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Windows 8 : Shutdown Hibernation hybrid : Consumers confused.


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#46 OP +warwagon

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Posted 25 June 2014 - 16:38

Even if I remove the power cord and battery is not in?

 

Correct hibernation at least in windows 7, dumps the contents of ram to a hibernation file on the hard drive and then turns the computer completely off. Then when you turn the computer back on it puts the contents of that file back into memory.




#47 Max Norris

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Posted 25 June 2014 - 16:39

Except the average user for some reason has been programmed for the last 20 years if something doesn't work right, turn it off and turn it back on. Which would actually work in previous versions because in doing that they would be restarting windows.

Ok so get with the program and tell them to restart instead of going thru the extra hassle of a complete shutdown and power-on cycle?  Faster and less steps for everybody involved.  Only inconvenience seems to be to tech support who refuses to learn the new stuff, if anything it's a gain for the actual users as it speeds up startup time quite a bit.



#48 OP +warwagon

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Posted 25 June 2014 - 16:39

Cars used to be started with cranks. Now they have ignition keys. It seems that everyone was able to make the transition.

 

(Windows 95-era computers didn't even shut off automatically. Windows told you it was safe turn off the power.)


 

It's still suspended to disk. The hibernation file is basically a page file for everything currently in memory.

 

Turn off in the sense that when you turn it back on you would be cold booting



#49 Draconian Guppy

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Posted 25 June 2014 - 16:43

Cars used to be started with cranks. Now they have ignition keys. It seems that everyone was able to make the transition.

 

(Windows 95-era computers didn't even shut off automatically. Windows told you it was safe turn off the power.)

 

Were you to be advocating for an official changelog for Windows I would totally support that. It's long overdue and there should be a "What's new" app that appears after any non-trivial update.


 

It's still suspended to disk. The hibernation file is basically a page file for everything currently in memory.

Hmmm interesting

 

Correct hibernation at least in windows 7, dumps the contents of ram to a hibernation file on the hard drive and then turns the computer completely off. Then when you turn the computer back on it puts the contents of that file back into memory.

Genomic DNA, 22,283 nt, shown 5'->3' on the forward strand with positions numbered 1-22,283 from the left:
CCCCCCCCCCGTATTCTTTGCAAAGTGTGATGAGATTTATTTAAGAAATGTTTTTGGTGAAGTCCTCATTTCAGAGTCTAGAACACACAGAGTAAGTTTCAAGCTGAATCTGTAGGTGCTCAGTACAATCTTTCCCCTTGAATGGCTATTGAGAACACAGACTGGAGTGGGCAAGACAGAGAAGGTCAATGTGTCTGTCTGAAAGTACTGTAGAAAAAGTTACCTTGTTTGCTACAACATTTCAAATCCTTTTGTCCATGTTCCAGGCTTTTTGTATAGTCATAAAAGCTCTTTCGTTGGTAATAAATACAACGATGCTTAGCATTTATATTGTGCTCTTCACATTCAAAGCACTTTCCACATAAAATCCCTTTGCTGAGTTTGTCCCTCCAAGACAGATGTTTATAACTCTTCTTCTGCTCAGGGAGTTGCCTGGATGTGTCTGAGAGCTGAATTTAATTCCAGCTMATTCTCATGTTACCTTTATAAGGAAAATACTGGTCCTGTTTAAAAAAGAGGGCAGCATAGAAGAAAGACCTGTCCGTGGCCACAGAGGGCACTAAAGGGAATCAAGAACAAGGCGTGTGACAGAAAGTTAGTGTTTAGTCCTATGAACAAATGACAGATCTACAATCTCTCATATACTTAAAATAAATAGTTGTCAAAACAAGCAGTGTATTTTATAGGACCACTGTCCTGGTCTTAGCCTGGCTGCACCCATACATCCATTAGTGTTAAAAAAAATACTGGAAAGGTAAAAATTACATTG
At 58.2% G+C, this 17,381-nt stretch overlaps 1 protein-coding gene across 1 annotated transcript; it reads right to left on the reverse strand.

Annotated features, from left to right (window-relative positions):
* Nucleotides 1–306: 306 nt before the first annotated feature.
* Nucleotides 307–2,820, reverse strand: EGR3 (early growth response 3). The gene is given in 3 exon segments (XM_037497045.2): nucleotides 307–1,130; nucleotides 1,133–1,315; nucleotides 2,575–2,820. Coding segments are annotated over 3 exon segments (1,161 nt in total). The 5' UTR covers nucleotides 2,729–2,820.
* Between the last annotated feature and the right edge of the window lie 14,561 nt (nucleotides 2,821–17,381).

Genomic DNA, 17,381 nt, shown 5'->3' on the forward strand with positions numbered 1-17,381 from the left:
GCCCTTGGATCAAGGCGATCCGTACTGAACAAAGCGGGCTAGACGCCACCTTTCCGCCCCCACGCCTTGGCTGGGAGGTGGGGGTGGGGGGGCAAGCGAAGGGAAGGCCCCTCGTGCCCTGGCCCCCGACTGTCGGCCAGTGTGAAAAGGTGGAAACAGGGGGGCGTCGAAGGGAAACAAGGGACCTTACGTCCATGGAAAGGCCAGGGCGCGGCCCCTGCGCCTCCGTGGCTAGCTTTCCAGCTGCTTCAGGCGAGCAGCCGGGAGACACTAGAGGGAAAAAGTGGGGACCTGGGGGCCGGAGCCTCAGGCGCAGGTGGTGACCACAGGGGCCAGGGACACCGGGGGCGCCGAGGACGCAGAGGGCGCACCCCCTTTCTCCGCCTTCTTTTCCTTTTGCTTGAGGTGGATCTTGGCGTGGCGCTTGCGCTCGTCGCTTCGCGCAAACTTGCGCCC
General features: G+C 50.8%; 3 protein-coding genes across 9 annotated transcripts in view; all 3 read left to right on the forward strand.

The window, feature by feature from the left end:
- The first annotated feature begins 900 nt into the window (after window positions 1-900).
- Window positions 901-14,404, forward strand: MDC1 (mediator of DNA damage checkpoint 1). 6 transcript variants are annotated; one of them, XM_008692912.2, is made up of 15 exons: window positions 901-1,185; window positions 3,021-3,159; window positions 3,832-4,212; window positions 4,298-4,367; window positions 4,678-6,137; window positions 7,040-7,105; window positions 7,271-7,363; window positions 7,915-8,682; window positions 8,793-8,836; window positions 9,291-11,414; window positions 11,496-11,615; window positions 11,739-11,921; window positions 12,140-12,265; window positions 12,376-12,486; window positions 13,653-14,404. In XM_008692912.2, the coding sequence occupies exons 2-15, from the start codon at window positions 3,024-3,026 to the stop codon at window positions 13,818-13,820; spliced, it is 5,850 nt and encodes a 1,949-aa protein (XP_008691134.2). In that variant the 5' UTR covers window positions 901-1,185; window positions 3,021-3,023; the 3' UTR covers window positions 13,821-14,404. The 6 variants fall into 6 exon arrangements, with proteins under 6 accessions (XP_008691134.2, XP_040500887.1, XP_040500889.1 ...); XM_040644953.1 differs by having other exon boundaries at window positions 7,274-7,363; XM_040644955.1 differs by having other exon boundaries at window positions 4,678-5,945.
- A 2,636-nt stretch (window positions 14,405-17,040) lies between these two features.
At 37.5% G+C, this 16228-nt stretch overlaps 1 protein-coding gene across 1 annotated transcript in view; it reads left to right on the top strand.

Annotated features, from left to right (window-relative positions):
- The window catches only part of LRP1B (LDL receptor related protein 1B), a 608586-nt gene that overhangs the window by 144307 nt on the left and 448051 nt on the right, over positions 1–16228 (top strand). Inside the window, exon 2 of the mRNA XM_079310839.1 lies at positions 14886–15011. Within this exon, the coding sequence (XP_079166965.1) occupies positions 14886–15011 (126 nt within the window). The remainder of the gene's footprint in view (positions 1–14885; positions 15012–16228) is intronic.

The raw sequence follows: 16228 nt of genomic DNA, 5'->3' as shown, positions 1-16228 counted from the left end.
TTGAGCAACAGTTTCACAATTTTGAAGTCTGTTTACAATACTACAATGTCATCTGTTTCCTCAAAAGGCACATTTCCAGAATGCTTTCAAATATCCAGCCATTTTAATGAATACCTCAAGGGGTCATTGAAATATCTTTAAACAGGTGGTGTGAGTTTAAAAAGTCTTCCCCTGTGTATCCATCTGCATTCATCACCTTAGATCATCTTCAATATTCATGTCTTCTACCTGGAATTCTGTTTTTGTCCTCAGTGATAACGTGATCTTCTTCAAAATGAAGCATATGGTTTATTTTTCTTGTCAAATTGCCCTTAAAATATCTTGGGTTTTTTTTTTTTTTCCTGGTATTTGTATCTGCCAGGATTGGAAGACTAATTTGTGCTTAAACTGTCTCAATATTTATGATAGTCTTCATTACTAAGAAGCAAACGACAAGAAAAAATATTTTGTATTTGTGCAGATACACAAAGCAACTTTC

Now I want to try completely shutting down!



#50 aberg

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Posted 25 June 2014 - 17:24

It's easy to disable hibernation, elevated cmd prompt: powercfg -h off

That makes shut down a real shut down.

http://www.sevenforu...le-disable.html



#51 Dot Matrix

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Posted 25 June 2014 - 17:33

I really think they need to back pedal on this. Make it the way it use to be. Or somehow let the user know that this is not "a replacement for a restart" like EVERYONE thinks it is!

Yes, how dare Microsoft transition into new ways of doing things!



#52 eddman

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Posted 25 June 2014 - 17:43

Except the average user for some reason has been programmed for the last 20 years if something doesn't work right, turn it off and turn it back on. Which would actually work in previous versions because in doing that they would be restarting windows.

Then that's not an average user. Windows always asks to "RESTART your computer", MS online documents also use the term "Restart". Never they state "Shutdown your computer and then turn it back on".

 

If someone cannot even see that there are two separate options in the menu, restart and shutdown, then perhaps they shouldn't even touch a PC.



#53 rfirth

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Posted 25 June 2014 - 17:48

Anyone who clicks "shutdown" instead of "restart" when they want to restart deserves whatever happens to them.

 

Next you'll be ranting about why Internet Explorer's back button should go forward and that clicking Notepad should open Paint.

 

No, I'd rather live in a world where the default behavior is the fastest and most appropriate 99% of the time.